BWW Review: THE OTHER JOSH COHEN Proves Diamond is a Guy's Best Friend
Steve Rosen and David Rossmer's pop rock musical charmer begins on a particularly unlucky Valentine's Day, when the title fellow comes home to find his apartment nearly completely cleaned out by thief. Early arrivals witness the removal of his furnishings and possessions, capped off by the ceremonious removal of a movie poster from Willie Wonka And The Chocolate Factory. All that remains, we eventually find out, is an empty porn DVD case and Josh's Neil Diamond III CD.
But it's no spoiler to tell you that things are going to work out okay for ol' Josh, because there he is at the top of the show, played by Rosen, looking fit and happy and flashing a million-dollar smile as he strums a guitar and narrates the happenings that began spinning a year ago that very night.
Rossmer plays the Josh he once was; awkward, shlubby and overweight with a thick mustache that makes him a ringer for David Merrick. A struggling writer with a love life laced with broken hearts, he's a nerdy fixer-upper with the positive attitude that comes with thinking that life can't possibly get any worse.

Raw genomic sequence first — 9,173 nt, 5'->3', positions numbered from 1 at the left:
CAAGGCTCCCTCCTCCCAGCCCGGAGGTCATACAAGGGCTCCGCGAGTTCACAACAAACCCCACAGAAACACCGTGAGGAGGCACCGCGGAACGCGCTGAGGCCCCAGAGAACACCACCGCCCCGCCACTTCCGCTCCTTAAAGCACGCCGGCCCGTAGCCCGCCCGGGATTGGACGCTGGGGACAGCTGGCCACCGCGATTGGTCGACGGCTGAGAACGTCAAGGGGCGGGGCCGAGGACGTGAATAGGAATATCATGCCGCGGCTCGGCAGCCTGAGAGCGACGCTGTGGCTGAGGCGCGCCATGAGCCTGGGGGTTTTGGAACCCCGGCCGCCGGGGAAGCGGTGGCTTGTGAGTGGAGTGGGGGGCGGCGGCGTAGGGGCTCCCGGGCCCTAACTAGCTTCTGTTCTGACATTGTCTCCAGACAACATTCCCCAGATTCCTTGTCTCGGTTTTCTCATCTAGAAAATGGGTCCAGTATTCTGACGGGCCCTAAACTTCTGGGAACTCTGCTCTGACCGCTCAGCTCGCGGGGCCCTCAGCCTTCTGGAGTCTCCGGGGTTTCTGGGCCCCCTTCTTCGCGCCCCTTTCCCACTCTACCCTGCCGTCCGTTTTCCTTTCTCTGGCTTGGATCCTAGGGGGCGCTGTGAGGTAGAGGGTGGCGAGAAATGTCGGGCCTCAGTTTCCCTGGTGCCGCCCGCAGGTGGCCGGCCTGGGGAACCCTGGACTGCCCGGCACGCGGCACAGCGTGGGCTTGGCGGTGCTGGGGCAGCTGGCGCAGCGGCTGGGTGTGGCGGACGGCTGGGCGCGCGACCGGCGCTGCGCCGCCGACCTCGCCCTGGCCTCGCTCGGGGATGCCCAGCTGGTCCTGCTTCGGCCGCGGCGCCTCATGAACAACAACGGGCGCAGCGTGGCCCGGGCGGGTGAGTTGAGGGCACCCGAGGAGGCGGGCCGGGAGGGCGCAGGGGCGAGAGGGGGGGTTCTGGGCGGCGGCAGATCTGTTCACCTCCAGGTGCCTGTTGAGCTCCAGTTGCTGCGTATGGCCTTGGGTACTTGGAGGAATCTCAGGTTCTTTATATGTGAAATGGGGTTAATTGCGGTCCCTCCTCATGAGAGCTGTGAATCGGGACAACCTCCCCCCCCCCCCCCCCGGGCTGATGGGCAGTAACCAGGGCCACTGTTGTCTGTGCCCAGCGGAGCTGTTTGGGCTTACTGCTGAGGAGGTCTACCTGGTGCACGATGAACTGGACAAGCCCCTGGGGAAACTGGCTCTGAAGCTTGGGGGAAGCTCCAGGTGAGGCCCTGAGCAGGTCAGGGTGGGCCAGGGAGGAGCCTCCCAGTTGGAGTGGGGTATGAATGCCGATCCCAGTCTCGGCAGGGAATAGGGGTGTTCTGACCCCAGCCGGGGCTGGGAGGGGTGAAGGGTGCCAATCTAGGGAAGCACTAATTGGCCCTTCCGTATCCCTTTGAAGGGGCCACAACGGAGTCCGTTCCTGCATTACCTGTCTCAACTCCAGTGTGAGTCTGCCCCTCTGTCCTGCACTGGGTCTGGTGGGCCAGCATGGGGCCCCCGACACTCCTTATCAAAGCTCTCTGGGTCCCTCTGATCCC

Aided by an onstage band of actors playing multiple roles - Kate Wetherhead, Vadim Feichtner, Hannah Elless, Ken Triwush and Cathryn Salamone - Josh and Josh gives us a recount of his romantic and family foibles before a potentially life-changing quirk of fate occurs. And yes, it involves someone else named Josh Cohen.
With a fun score that frequently riffs off of Josh's beloved Neil Diamond ("Neil life is better than real life," goes one of the intentionally cheesy numbers.) and a clever book that's heavy on urban Jewish humor and pop culture references (Darth Vader makes an appearance.), The Other Josh Cohen is one of those rare rock musicals that trades aggressive sexiness for nice-guy sincerity.
Better known as an ace music director/conductor/orchestrator, Ted Sperling is no stranger to stage directing and mounts a breezy "rock concert with a plot" production. Wetherhead, always a reliable comic performer, nails the biggest laughs as an assortment of potential girlfriends and an iconic Neil Diamond.
You can fit six sold out houses at the SoHo Playhouse, where The Other Josh Cohen played Off-Broadway two years ago, inside The Paper Mill, but while the show may be small in size, it has a big heart and loads of exuberance.